[3] 2013 Jul 29 Cathy Fox Blog Ty Mawr Community Home Inquiry Report 1992: Gareth Williams QC John McCreadie M.Ed https://cathyfox.wordpress.com/2013/07/29/ty-mawr-community-home-report-1992-gareth-williams-qc-john-mccreadie-m-ed/

[4] 2001 Feb 27 Times Law Report via Cathy Fox Blog 2015 Jun 9 Barrie Owen Alden. John Robert Stafford Wright. Times Law Reports. Court of Appeal 27 February 2001 https://cathyfox.wordpress.com/2015/06/09/barrie-owen-alden-john-robert-stafford-wright-times-law-reports-court-of-appeal-27-february-2001/

[A] Sanctuary for the Abused http://abusesanctuary.blogspot.co.uk/2006/07/for-survivors-coping-with-triggers-if.html

[B] NAPAC http://www.napac.org.uk/

[C] One in Four http://www.oneinfour.org.uk/

[D] Havoca http://www.havoca.org/HAVOCA_home.htm

[E] SurvivorsJustice Triggers post http://survivorsjustice.com/2014/02/26/triggers-what-are-they-and-how-do-we-work-through-them/

[F] SurvivorsJustice Blog http://survivorsjustice.com/

[G] Jim Hopper Mindfulness http://www.jimhopper.com/mindfulness/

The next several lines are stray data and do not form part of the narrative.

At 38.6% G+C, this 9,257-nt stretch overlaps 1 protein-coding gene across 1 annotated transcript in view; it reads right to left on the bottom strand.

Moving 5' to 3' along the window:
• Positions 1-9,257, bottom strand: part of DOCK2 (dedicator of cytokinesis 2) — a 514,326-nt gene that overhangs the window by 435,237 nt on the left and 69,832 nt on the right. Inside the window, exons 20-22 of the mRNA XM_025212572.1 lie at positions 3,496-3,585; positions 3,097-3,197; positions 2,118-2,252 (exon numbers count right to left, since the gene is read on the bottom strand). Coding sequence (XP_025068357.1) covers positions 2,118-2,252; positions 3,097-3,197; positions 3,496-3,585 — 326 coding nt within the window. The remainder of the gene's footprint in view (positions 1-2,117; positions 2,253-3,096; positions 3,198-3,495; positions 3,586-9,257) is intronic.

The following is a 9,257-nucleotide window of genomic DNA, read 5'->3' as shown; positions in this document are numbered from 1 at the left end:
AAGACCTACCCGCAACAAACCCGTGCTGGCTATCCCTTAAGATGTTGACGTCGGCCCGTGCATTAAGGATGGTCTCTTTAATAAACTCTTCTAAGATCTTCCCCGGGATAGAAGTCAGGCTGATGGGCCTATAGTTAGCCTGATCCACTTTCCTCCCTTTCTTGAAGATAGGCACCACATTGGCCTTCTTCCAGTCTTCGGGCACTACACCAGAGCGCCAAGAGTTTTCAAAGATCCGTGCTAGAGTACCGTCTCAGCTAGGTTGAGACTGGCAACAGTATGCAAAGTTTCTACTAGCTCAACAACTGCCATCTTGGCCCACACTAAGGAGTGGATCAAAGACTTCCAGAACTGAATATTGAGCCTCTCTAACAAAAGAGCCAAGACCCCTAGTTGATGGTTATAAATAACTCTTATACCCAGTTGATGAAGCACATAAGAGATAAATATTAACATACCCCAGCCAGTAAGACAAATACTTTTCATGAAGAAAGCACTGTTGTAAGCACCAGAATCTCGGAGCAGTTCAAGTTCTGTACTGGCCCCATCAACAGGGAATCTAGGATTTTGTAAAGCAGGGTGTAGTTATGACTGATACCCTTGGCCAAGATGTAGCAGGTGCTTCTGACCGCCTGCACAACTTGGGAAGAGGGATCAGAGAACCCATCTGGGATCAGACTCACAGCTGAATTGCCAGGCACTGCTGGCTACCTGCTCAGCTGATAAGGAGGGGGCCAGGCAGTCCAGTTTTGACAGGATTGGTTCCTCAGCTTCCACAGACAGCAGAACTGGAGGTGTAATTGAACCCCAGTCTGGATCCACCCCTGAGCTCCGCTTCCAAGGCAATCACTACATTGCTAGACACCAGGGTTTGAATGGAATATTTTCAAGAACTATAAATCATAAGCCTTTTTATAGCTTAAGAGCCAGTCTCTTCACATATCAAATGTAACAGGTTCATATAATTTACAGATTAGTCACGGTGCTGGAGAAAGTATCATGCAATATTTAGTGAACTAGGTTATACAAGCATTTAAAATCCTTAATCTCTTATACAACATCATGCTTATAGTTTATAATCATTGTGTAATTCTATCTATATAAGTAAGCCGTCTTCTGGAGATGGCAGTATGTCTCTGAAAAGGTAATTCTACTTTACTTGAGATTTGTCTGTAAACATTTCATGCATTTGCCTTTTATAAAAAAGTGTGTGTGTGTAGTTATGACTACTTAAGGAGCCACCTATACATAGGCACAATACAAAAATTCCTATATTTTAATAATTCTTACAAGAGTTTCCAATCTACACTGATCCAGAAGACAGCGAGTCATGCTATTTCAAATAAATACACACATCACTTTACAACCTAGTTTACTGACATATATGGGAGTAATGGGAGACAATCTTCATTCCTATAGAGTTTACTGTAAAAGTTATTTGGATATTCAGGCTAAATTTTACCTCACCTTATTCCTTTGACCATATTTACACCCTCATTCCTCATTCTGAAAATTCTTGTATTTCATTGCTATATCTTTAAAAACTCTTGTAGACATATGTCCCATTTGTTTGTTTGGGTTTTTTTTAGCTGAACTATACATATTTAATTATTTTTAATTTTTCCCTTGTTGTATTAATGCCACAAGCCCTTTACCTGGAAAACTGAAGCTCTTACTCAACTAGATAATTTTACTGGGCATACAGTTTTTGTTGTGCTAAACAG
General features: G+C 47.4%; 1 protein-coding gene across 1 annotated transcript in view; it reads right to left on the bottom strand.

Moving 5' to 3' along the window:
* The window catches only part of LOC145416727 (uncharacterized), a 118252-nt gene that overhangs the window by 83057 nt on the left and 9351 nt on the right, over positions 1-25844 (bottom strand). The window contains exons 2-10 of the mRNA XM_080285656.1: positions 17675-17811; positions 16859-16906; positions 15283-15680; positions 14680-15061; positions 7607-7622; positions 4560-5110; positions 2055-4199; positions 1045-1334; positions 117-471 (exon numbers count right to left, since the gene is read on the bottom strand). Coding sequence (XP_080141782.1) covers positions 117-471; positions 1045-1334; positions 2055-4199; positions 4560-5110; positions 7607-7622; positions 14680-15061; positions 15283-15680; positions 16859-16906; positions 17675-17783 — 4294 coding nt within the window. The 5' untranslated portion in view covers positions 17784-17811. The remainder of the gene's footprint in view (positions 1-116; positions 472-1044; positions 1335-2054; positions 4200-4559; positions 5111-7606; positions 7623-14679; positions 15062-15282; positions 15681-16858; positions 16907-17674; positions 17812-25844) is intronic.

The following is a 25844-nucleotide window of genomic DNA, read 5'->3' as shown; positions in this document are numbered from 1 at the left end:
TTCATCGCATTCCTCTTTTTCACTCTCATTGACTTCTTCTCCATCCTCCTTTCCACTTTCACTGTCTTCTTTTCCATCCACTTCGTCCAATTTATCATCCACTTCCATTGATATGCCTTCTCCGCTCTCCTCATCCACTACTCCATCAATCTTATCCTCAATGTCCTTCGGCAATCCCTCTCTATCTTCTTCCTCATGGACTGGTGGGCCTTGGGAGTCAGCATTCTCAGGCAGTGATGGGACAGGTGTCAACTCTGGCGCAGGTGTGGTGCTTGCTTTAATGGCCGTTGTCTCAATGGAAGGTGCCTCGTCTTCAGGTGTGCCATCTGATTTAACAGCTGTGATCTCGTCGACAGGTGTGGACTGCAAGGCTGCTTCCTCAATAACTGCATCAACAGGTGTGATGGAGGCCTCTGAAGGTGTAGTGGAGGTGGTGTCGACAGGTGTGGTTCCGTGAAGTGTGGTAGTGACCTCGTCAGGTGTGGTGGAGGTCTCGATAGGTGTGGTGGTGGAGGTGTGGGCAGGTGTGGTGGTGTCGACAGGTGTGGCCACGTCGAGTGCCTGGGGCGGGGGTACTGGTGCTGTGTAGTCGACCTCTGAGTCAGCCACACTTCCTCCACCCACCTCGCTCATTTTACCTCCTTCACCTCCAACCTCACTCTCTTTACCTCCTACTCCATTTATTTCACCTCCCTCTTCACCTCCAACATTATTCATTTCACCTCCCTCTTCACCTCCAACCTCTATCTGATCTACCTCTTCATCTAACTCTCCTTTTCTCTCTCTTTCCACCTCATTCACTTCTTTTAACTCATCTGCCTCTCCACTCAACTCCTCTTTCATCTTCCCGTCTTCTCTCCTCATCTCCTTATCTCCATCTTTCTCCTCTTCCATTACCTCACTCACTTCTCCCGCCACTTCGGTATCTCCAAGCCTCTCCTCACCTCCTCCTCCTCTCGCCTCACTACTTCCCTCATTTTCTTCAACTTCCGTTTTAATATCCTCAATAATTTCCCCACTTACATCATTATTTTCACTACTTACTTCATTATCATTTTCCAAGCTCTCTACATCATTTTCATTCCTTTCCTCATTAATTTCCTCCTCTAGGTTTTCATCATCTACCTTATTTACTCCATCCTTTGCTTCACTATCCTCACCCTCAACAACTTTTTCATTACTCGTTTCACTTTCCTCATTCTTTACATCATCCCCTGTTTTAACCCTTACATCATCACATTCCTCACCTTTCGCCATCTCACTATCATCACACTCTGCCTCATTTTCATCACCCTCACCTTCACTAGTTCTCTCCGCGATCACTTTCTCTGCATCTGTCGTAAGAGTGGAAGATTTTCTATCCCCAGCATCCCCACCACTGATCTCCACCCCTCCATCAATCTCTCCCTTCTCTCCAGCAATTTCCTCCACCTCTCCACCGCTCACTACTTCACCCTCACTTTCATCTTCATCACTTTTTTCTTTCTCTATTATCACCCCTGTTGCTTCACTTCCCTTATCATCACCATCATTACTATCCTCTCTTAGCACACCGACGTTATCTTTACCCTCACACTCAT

[H] Jim Hopper Meditation http://www.jimhopper.com/mindfulness/#cultivate

This is all written in good faith but if there is anything that needs to be corrected please email cathyfox@bigfoot.com

cathyfox the truth will out, the truth will shout, the truth will set us free

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the truth will out, the truth will shout, the truth will set us free...
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2 Responses to Barrie Owen Alden, John Robert Stafford Wright, Court of Appeal 15th February 2001

  1. Pingback: An Index and Timeline of Court & Court of Appeal, EWCA Documents on Cathy Fox Blog | cathyfox blog

  2. Pingback: Neil Wardell Court of Appeal 29th April 2004 [Ty Mawr] | cathyfox blog